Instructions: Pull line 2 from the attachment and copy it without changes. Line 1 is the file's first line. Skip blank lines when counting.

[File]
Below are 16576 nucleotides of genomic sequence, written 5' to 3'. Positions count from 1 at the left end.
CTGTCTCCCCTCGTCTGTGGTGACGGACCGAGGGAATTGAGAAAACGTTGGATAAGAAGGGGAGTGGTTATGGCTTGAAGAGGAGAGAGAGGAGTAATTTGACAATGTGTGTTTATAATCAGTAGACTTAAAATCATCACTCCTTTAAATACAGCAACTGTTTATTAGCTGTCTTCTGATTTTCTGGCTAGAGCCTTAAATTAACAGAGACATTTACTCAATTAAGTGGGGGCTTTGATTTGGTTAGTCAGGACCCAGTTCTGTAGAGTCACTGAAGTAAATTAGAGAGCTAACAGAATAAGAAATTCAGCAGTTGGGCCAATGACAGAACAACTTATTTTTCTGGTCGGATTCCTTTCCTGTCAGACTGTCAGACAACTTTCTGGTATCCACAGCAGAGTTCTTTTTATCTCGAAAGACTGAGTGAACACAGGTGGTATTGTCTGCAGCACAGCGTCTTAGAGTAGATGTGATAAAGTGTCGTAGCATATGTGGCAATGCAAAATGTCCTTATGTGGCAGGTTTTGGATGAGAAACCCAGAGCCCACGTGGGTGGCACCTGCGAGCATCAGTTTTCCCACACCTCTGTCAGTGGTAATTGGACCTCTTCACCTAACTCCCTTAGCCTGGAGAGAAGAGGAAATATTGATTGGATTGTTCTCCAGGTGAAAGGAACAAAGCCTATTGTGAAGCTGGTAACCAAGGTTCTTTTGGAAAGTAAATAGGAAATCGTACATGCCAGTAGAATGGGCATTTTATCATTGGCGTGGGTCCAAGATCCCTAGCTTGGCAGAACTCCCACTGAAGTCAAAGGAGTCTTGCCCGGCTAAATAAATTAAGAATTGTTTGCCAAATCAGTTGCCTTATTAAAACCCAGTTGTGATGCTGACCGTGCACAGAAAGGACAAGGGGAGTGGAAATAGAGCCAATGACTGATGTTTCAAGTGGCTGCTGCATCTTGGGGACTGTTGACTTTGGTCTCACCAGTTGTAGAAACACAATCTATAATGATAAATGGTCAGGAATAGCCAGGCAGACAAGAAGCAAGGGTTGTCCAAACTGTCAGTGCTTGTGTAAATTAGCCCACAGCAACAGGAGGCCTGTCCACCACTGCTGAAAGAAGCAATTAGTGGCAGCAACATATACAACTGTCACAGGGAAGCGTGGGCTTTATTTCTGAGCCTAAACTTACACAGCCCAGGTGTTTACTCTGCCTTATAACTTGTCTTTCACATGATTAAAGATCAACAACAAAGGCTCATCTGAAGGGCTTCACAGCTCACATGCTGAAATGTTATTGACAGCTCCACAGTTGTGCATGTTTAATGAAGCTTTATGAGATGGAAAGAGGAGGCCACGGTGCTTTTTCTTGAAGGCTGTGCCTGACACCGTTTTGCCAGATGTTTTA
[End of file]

CTGTCTCCCCTCGTCTGTGGTGACGGACCGAGGGAATTGAGAAAACGTTGGATAAGAAGGGGAGTGGTTATGGCTTGAAGAGGAGAGAGAGGAGTAATTTGACAATGTGTGTTTATAATCAGTAGACTTAAAATCATCACTCCTTTAAATACAGCAACTGTTTATTAGCTGTCTTCTGATTTTCTGGCTAGAGCCTTAAATTAACAGAGACATTTACTCAATTAAGTGGGGGCTTTGATTTGGTTAGTCAGGACCCAGTTCTGTAGAGTCACTGAAGTAAATTAGAGAGCTAACAGAATAAGAAATTCAGCAGTTGGGCCAATGACAGAACAACTTATTTTTCTGGTCGGATTCCTTTCCTGTCAGACTGTCAGACAACTTTCTGGTATCCACAGCAGAGTTCTTTTTATCTCGAAAGACTGAGTGAACACAGGTGGTATTGTCTGCAGCACAGCGTCTTAGAGTAGATGTGATAAAGTGTCGTAGCATATGTGGCAATGCAAAATGTCCTTATGTGGCAGGTTTTGGATGAGAAACCCAGAGCCCACGTGGGTGGCACCTGCGAGCATCAGTTTTCCCACACCTCTGTCAGTGGTAATTGGACCTCTTCACCTAACTCCCTTAGCCTGGAGAGAAGAGGAAATATTGATTGGATTGTTCTCCAGGTGAAAGGAACAAAGCCTATTGTGAAGCTGGTAACCAAGGTTCTTTTGGAAAGTAAATAGGAAATCGTACATGCCAGTAGAATGGGCATTTTATCATTGGCGTGGGTCCAAGATCCCTAGCTTGGCAGAACTCCCACTGAAGTCAAAGGAGTCTTGCCCGGCTAAATAAATTAAGAATTGTTTGCCAAATCAGTTGCCTTATTAAAACCCAGTTGTGATGCTGACCGTGCACAGAAAGGACAAGGGGAGTGGAAATAGAGCCAATGACTGATGTTTCAAGTGGCTGCTGCATCTTGGGGACTGTTGACTTTGGTCTCACCAGTTGTAGAAACACAATCTATAATGATAAATGGTCAGGAATAGCCAGGCAGACAAGAAGCAAGGGTTGTCCAAACTGTCAGTGCTTGTGTAAATTAGCCCACAGCAACAGGAGGCCTGTCCACCACTGCTGAAAGAAGCAATTAGTGGCAGCAACATATACAACTGTCACAGGGAAGCGTGGGCTTTATTTCTGAGCCTAAACTTACACAGCCCAGGTGTTTACTCTGCCTTATAACTTGTCTTTCACATGATTAAAGATCAACAACAAAGGCTCATCTGAAGGGCTTCACAGCTCACATGCTGAAATGTTATTGACAGCTCCACAGTTGTGCATGTTTAATGAAGCTTTATGAGATGGAAAGAGGAGGCCACGGTGCTTTTTCTTGAAGGCTGTGCCTGACACCGTTTTGCCAGATGTTTTA